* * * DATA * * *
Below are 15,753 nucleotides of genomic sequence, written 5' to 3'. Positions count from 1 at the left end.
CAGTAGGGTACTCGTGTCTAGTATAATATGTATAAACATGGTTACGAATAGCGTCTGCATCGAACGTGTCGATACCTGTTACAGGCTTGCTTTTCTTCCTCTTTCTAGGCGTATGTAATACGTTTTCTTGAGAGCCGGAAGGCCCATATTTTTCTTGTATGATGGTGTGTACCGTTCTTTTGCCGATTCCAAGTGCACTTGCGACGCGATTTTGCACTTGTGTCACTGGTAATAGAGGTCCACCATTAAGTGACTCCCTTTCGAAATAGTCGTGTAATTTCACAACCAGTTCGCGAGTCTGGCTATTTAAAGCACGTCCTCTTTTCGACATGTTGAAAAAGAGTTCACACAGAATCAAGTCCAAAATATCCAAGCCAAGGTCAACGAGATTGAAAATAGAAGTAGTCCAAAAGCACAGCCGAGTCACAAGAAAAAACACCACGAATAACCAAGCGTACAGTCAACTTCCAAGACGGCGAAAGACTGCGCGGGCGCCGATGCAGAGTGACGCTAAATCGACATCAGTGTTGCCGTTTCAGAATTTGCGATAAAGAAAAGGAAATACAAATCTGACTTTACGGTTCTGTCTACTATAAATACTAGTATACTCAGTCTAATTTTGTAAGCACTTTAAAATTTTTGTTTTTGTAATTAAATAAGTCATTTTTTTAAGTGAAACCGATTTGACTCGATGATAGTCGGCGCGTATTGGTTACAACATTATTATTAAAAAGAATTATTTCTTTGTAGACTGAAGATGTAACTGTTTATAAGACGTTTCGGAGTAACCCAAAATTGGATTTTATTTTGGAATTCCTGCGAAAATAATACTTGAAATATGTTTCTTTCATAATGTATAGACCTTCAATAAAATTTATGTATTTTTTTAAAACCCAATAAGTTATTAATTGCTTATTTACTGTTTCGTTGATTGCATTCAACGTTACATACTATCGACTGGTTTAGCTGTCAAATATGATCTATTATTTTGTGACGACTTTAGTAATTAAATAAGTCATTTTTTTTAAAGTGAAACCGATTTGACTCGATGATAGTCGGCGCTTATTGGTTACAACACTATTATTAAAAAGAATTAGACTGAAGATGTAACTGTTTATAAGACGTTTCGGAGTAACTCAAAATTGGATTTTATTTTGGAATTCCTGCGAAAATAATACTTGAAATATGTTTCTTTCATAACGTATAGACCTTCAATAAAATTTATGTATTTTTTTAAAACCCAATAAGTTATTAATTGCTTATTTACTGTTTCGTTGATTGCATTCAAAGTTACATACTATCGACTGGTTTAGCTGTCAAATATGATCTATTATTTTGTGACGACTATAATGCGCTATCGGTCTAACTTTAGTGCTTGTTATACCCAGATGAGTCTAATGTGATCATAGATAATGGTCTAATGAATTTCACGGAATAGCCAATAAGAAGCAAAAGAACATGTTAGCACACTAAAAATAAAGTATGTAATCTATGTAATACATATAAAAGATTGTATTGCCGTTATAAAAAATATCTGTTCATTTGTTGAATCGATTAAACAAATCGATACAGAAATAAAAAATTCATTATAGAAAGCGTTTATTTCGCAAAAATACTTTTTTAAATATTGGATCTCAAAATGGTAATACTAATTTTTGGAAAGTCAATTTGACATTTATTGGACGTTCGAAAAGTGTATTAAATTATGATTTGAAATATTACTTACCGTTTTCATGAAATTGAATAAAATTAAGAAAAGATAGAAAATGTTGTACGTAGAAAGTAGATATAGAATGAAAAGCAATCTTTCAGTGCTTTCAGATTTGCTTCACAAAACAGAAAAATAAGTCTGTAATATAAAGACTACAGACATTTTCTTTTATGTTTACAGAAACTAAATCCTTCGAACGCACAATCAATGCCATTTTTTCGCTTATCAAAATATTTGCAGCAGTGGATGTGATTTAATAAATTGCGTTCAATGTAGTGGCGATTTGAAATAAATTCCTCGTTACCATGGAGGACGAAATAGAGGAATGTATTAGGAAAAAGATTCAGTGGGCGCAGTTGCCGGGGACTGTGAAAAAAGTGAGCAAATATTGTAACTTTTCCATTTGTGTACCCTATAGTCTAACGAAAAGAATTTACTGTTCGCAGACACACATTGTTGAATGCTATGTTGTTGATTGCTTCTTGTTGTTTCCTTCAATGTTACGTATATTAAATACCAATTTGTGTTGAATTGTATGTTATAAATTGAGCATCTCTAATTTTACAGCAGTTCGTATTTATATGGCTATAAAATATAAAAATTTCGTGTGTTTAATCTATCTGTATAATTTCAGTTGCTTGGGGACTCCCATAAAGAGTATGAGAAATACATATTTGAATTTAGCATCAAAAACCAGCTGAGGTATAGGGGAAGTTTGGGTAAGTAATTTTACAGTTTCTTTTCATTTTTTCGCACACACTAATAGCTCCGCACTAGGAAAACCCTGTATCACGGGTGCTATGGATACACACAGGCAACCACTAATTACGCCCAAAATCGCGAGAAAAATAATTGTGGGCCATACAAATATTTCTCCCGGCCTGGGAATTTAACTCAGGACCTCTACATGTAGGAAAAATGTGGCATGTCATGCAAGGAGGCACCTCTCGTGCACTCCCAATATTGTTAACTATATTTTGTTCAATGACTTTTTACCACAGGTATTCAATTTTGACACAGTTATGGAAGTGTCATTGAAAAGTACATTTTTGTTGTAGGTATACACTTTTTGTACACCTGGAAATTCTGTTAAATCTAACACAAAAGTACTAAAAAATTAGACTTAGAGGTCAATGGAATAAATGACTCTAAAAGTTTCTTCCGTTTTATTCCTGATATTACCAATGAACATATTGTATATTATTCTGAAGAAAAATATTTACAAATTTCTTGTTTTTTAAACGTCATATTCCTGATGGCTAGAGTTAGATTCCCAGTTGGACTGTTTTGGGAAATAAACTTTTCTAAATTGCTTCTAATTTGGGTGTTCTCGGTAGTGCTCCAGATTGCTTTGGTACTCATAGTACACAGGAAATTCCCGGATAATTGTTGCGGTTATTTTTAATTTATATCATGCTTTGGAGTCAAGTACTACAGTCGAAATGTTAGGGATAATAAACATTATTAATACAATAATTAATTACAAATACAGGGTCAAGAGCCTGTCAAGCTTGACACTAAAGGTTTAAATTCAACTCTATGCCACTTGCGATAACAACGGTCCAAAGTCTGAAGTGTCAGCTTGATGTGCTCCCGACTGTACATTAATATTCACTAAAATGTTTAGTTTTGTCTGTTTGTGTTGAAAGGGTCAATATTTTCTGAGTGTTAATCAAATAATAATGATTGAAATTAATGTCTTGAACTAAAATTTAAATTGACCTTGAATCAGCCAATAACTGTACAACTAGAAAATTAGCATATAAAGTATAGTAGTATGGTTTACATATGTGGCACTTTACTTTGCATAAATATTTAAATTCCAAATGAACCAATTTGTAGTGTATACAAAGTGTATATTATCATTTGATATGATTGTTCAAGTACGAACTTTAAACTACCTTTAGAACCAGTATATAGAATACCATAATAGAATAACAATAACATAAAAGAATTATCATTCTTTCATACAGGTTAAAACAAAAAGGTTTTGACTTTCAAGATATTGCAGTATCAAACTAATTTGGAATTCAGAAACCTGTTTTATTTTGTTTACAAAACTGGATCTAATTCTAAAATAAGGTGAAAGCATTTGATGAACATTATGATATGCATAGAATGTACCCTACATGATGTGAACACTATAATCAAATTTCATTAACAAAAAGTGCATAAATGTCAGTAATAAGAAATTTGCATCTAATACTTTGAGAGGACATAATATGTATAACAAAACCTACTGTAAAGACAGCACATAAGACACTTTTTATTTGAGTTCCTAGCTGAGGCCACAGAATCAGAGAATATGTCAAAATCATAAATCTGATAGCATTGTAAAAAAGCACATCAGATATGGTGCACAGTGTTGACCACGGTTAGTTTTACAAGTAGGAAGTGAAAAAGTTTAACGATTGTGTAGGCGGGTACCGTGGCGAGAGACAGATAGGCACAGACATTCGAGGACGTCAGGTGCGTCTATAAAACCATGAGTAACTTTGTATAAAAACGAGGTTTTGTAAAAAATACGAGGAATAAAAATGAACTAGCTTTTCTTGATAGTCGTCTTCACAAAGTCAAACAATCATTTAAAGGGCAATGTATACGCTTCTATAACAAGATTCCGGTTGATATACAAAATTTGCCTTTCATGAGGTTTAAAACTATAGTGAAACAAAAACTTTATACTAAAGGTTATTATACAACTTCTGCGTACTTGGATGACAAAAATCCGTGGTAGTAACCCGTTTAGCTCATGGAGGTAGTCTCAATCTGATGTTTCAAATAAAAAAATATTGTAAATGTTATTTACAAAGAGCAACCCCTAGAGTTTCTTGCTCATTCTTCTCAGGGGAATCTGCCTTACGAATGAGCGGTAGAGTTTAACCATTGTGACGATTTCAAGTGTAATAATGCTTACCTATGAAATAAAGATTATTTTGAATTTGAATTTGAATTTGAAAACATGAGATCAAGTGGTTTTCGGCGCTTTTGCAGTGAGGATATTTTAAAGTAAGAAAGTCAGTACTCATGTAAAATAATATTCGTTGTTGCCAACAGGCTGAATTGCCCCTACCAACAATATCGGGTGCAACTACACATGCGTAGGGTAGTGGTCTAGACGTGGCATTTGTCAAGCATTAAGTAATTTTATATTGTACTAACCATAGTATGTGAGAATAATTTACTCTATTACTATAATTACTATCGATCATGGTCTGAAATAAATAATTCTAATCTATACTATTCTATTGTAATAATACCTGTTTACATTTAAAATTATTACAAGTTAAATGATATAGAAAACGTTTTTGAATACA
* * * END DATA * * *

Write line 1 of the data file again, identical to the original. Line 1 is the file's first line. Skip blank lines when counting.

Below are 15,753 nucleotides of genomic sequence, written 5' to 3'. Positions count from 1 at the left end.